Tutaq tutaq totiyan hai jawano, Tutaq tutaq totiyan hai jawano
[T]he audience at the farewell party of the Kamla Nehru School, Srinagar were mesmerised by the above song sung by a young talented musician of class 9. This song was the first on stage performance of the talented youngster- Inayat Ullah Bhat. Since then there was no looking back as if music ran through his veins. An ardent lover of music, Inayat started learning music in his early teens. His youth was all about music as it was his first love. Inayat enrolled for a music course at Institute of Music and Fine Arts, Srinagar immediately after passing his class 12. Soon after graduating there Inayat was the newbie singer at Doordarshan broadcasting channel and Radio Kashmir. Being a talented musician, Inayat in no time rose to being called a reputed singer from a newbie. He was now a regular at Doordarshan and Radio Kashmir and the musical events graced his presence. Inayat started a production house under the banner of Dale Productions and started making albums in year 2000-01 for Doordarshan. He also hosted a music and quiz program.
With all the talent and fame in his pocket, life seemed be perfect for Inayat and his family. Inayat’s family was always there for him, supporting him and never asking him to join the family business as they had absolutely no reason for it. The small family of Inayat, his father, mother, younger sister and brother was living happily until Inayat met a small accident at home. Tripping from few stairs at home, Inayat suffered a hip joint fracture and after multiple pinning during the surgery Inayat was bed ridden at home for three years. This event changed the course of events for him. This incident didn’t let him down instead he was more upbeat and positive towards life. Stuck for three years at his home, Inayat left music completely and even condoned it, started praying five times a day on bed only and reading Islamic literature. Later after receiving treatment in Delhi hospitals, Inayat started to walk placidly again with the help of crutches.
[pullquote]Till date no government has been able to deliver justice to us or families like us. Omar Abdullah should form a committee especially for people like us and see to it that justice is delivered. It’s only the justice which can lower our pain [and] nothing else.[/pullquote]He was gradually walking again with a limp and crutches and started to administer their bakery shop. Life was again on its track for him and his family, not like times before but they were happy again. But there was more to come for this once a happy family. At 9:30 pm, on June 30, 2006, Inayat’s brother, Rayees, had just closed the bakery shop and entered into his home adjacent to the shop. The shop and their house is opposite to the Ikhwan Hotel, but (then) occupied by the 46 Battalion of Central Reserve Police Force (CRPF). Rayees was holding a glass of water but yet to drink the first drop when everyone heard the sound of rounds of fire outside. Sensing an encounter had taken place in Ikhwan Hotel CRPF camp, Rayees was told by his mother to switch off all the lights of their house.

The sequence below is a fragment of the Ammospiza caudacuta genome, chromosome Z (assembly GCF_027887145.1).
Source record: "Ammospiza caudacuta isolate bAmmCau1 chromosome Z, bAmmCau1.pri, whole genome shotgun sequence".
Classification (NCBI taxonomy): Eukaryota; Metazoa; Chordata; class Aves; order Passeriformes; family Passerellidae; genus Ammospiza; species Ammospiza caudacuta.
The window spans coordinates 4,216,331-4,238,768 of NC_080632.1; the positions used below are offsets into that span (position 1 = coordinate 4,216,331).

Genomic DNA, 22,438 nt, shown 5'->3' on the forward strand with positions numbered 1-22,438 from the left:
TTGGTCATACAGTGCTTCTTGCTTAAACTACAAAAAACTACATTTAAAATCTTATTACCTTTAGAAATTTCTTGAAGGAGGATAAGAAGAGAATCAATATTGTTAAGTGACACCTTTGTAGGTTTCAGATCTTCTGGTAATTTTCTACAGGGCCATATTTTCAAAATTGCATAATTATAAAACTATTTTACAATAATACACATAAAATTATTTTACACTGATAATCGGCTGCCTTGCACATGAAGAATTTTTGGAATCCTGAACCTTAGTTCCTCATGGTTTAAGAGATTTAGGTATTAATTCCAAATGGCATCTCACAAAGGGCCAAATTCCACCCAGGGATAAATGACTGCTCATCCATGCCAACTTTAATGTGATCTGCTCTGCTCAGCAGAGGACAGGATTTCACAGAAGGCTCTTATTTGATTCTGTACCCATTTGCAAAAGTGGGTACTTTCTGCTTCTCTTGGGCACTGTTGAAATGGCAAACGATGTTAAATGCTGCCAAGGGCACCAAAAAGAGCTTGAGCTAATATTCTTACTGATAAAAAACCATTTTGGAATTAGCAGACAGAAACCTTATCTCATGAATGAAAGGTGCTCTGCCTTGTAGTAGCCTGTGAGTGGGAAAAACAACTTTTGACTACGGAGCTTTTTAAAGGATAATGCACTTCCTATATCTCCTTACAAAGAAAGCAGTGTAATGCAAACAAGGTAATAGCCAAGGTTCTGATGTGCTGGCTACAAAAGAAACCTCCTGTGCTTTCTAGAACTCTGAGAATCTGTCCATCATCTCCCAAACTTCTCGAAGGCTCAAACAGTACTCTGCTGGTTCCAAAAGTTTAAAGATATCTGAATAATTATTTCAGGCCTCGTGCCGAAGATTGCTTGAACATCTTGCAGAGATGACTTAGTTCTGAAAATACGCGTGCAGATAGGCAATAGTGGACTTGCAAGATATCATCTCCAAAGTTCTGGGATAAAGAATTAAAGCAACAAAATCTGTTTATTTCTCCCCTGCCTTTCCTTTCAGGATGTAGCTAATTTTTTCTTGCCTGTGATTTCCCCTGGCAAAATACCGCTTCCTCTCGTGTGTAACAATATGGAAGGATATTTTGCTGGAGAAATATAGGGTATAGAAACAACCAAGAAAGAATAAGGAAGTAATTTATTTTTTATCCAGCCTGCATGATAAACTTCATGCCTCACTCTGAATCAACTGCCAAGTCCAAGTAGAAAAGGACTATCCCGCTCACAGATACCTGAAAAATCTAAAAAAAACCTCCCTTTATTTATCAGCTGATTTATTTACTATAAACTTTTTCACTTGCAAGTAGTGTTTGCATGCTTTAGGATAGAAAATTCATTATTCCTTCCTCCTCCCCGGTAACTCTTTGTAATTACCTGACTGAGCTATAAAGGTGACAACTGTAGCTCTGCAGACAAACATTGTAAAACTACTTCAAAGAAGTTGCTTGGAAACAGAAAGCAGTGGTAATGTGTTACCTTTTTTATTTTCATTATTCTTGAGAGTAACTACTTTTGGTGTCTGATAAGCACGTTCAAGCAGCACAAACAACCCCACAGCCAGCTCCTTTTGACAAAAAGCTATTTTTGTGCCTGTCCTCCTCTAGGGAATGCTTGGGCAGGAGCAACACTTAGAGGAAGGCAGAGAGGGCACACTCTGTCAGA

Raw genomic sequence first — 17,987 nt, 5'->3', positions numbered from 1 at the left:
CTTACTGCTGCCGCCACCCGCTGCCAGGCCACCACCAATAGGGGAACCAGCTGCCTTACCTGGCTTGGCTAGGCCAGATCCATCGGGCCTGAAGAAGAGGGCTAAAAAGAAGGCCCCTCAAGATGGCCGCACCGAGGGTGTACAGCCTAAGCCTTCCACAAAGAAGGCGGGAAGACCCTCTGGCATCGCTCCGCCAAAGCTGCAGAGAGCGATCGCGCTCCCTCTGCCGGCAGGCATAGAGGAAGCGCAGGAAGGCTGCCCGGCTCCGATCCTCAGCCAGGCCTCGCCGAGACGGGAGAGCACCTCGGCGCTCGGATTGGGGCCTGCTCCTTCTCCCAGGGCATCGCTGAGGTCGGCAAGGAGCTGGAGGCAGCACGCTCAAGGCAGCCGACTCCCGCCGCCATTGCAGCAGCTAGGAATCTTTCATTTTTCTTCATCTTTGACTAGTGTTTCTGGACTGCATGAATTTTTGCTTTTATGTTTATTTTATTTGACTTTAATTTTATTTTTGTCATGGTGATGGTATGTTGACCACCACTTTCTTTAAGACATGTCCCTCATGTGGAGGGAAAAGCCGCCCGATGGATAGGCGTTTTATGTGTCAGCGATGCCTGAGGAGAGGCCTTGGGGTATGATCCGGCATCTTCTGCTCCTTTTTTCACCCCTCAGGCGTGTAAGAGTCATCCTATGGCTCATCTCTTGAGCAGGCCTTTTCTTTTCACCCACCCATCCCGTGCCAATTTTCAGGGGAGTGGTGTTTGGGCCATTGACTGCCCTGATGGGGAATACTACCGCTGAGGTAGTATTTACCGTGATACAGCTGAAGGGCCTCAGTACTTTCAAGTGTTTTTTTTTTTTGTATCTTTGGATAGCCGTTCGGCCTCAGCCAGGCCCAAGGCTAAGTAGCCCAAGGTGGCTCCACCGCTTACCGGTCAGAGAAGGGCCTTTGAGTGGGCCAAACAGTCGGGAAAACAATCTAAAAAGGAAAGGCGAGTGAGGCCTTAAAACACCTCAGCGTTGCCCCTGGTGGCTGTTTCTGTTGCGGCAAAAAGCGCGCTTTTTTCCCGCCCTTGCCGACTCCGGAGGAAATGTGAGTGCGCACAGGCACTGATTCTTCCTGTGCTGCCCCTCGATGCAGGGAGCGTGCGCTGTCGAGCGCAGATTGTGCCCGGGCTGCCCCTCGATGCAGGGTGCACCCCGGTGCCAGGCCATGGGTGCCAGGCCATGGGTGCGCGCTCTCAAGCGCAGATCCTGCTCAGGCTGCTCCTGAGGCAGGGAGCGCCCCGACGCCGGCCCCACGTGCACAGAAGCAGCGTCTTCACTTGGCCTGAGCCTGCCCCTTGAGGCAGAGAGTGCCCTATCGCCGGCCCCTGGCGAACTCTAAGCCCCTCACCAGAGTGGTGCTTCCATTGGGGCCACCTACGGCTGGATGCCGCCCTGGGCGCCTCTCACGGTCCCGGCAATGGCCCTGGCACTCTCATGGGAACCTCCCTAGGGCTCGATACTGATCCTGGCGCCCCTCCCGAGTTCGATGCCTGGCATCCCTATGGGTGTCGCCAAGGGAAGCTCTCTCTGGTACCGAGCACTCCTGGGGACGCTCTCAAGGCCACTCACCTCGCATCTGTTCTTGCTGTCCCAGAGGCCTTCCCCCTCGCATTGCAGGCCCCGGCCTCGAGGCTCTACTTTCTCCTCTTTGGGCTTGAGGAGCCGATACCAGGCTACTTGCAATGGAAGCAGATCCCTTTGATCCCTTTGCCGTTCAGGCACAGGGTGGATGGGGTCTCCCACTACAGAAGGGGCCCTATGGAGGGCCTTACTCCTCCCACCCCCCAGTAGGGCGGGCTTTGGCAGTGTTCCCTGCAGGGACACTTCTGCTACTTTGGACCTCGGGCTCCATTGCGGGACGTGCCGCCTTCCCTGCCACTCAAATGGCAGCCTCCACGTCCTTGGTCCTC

All the family members assembled in the kitchen but Inayat was nowhere to be found in the house. Rayees and his family became anxious and apprehensive and stormed out of the house to find Inayat lying in the pool of blood across the road, just near the gate of the Ikhwan hotel CRPF camp. They covered Inayat’s body, preventing the CRPF personnel to fire again, but the damage had been inflicted. A full round was fired upon Inayat and then a close range shot in his heart. Rayees quickly rushed him to the nearby hospital. The whole family was shattered. Nears and dears reached the hospital. There were hues and cries at hospital and back home at Munawarabad. People were furious when they heard Inayat who couldn’t even walk had been shot.
Rayees quoting an eyewitness says, “Inayat was looking at the decoration of the shop from outside and then he was called by the CRPF personnel and then fired upon.” Meanwhile by 12 in the midnight Inayat called up Rayees and asked the doctor to remove oxygen mask. Rayees says he told him, “Be obedient to parents, offer prayers five times a day and recite Holy Quran always.” Listening to his brother’s words, Rayees left the operation theatre, crying, knowing that his brother won’t make it and in a few minutes Inayat was declared dead.